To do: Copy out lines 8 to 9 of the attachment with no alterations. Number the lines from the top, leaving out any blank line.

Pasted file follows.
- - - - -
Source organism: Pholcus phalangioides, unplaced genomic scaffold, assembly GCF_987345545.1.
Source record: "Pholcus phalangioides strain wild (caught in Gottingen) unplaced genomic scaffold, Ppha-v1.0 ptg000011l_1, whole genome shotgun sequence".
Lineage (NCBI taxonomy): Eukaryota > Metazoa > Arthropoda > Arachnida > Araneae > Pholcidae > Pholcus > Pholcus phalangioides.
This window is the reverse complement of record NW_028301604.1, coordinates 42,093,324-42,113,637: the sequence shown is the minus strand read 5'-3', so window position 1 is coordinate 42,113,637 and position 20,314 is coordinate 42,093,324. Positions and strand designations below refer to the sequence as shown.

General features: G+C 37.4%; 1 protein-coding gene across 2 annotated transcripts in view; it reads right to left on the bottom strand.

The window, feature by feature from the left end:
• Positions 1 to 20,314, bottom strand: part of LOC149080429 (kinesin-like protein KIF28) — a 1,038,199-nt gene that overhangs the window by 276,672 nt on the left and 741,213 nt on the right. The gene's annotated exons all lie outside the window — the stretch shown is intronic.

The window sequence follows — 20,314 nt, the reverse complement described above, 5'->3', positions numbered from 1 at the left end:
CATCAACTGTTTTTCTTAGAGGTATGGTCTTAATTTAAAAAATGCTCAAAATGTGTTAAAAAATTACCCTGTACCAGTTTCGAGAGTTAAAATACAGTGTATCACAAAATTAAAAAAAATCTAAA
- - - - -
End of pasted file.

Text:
The window sequence follows — 20,314 nt, the reverse complement described above, 5'->3', positions numbered from 1 at the left end:
CATCAACTGTTTTTCTTAGAGGTATGGTCTTAATTTAAAAAATGCTCAAAATGTGTTAAAAAATTACCCTGTACCAGTTTCGAGAGTTAAAATACAGTGTATCACAAAATTAAAAAAAATCTAAA